I grew up in a small town where everything was within walking distance and at a time when there were more people walking than driving. This was also a time when tea, not coffee, was the beverage of choice. I recall coming home from school on so many occasions to find a couple of visitors sitting around the kitchen table with my Mother. They were visiting and drinking tea, always tea. If you were coming from downtown, we lived on the other side of the bridge, on the last leg of the journey home. Weary from running errands, it seemed townsfolk only needed to cross the bridge to think of my Mom and the warmth of her hospitality, which included some good conversation and most likely something sweet to complement an excellent cup of tea. With the humility of a Mother, she attributed the visits to the convenience of our location, nothing more.
Years later, tea entered my life once again. This time, living in Japan, I found myself 'studying Tea', or more specifically, the Way of Tea in the Urasenke style. During my study, I learned about the value of celebrating everyday things, simply. Celebrating simply can best be considered the ultimate goal of the tea ceremony. As the host, you strive to ensure your guests experience a cup of tea, simply and meaningfully; unaware of the meticulous attention to detail that helped to create the atmosphere for the experience.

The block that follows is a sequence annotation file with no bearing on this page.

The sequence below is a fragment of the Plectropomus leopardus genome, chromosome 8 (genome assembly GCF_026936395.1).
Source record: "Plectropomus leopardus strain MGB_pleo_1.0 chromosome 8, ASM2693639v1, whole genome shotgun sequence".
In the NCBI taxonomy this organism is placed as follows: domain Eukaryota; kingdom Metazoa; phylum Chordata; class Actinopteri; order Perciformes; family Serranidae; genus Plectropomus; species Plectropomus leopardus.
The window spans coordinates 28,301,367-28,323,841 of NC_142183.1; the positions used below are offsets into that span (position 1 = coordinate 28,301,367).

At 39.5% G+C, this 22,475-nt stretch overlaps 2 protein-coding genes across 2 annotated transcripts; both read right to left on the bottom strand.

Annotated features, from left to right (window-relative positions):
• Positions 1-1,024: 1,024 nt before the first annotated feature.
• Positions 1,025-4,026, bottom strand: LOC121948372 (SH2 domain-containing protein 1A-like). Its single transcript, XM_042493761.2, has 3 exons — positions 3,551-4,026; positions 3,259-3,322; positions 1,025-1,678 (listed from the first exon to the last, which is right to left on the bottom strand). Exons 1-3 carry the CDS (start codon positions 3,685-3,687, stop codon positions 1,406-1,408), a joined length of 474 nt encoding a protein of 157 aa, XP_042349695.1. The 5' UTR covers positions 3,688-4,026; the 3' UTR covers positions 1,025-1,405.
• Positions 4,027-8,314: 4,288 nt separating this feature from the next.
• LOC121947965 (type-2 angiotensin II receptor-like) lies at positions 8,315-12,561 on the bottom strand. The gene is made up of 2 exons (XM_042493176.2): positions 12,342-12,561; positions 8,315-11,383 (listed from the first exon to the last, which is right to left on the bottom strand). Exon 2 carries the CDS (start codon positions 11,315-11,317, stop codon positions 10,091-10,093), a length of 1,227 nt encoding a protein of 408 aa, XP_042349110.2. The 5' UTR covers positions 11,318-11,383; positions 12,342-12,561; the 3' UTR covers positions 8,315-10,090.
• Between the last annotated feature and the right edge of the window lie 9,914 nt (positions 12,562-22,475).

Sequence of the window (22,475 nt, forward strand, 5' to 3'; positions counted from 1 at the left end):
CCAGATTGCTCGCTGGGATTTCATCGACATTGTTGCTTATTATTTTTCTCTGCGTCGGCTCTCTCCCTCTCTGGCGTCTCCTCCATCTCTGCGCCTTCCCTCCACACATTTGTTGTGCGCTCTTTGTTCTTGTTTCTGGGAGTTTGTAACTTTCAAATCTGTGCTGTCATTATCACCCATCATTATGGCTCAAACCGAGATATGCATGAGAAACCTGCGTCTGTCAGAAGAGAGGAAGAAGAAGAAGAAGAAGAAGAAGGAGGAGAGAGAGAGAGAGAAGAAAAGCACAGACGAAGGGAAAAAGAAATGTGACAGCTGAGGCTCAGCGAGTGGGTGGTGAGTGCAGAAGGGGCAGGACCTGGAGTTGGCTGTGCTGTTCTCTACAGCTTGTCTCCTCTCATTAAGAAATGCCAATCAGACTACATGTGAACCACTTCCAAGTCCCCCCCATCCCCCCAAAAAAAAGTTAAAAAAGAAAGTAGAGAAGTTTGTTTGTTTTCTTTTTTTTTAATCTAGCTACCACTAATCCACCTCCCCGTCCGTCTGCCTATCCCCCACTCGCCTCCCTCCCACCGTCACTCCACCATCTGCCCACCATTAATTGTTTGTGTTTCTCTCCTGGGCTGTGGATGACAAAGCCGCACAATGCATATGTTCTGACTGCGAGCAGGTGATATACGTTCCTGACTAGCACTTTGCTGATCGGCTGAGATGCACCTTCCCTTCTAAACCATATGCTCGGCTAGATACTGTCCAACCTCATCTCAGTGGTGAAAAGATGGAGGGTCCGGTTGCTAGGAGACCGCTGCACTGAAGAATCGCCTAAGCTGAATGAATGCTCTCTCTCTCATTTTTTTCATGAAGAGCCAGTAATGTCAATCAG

Since then I have remained convinced that there is nothing accidental about creating a meaningful experience. To be effective, you need a plan and it must be focussed. The object of your favour will know when it is otherwise.
While my Mother had no prior experience with the Japanese tea ceremony, I can't help but believe that the frequency of visitors had a lot to do with her ability to connect authentically, more than she cared to acknowledge. There is something to be said for celebrating the ordinary with a cup of tea.
I like to think that deep lasting connections begin with Tea. What do you do to create the right atmosphere to engage meaningfully with others?
Photo Credit: Okinawa Soba, 2007 via Flickr